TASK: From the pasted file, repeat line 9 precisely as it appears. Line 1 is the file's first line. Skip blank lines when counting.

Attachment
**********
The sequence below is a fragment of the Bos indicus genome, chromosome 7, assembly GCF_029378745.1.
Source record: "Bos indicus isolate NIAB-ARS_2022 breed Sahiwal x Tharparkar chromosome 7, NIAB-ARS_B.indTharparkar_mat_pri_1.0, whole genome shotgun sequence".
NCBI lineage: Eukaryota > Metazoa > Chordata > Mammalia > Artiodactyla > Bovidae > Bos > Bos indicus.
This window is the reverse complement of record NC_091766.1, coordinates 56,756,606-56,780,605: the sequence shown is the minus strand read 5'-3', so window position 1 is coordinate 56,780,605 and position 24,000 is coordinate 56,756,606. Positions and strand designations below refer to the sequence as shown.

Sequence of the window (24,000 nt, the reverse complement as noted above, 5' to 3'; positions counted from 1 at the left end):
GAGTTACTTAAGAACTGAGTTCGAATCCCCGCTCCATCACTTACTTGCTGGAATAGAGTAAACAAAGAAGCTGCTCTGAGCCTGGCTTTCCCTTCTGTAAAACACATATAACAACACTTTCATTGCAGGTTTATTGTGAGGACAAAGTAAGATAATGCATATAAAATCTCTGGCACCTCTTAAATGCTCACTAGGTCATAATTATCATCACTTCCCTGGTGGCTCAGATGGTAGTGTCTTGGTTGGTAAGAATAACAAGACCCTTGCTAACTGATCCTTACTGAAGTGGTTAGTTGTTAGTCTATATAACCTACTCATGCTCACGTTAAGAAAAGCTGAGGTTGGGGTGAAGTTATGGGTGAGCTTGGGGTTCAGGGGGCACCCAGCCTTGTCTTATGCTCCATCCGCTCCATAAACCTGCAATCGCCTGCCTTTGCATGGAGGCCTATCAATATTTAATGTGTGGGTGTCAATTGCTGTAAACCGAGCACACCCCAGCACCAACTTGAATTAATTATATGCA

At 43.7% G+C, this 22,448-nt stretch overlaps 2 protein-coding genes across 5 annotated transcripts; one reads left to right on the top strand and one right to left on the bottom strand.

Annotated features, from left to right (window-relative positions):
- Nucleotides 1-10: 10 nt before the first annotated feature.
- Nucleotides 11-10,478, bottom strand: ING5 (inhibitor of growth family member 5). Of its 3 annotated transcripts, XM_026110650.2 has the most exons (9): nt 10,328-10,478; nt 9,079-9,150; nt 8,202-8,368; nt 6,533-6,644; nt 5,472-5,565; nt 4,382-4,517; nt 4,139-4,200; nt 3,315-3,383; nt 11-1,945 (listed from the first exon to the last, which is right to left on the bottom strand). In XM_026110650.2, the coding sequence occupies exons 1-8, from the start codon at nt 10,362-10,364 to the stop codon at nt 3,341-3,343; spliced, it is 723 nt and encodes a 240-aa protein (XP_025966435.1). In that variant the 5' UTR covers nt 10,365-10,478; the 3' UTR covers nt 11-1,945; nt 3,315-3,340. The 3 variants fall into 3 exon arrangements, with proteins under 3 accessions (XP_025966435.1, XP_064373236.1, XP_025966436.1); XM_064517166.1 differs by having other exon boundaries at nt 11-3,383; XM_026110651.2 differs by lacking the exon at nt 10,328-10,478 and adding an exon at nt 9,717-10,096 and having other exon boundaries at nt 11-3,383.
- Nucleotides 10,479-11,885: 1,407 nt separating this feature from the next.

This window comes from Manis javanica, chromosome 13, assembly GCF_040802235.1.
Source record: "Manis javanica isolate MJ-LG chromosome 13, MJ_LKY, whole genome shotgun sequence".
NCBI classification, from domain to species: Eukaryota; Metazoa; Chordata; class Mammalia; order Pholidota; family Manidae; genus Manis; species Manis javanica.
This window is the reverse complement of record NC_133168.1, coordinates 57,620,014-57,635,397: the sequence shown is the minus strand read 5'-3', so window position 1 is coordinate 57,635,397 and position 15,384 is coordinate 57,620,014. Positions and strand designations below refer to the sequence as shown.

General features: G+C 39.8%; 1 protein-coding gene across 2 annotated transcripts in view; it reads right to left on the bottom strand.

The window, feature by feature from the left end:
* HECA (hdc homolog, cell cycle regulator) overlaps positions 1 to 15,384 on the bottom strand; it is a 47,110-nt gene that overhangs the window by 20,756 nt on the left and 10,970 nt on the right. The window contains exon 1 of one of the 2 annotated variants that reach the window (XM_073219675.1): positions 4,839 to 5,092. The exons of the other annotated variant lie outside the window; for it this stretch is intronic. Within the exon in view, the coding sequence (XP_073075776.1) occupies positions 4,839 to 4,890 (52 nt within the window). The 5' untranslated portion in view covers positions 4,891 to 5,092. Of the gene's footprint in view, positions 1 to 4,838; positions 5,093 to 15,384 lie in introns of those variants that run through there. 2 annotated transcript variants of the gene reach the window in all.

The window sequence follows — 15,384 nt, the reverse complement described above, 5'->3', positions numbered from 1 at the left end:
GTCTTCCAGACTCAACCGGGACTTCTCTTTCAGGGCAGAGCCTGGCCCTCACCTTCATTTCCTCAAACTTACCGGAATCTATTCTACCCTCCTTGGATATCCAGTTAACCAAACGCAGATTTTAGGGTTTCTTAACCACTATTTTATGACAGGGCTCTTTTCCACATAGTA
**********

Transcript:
- Nucleotides 1-10: 10 nt before the first annotated feature.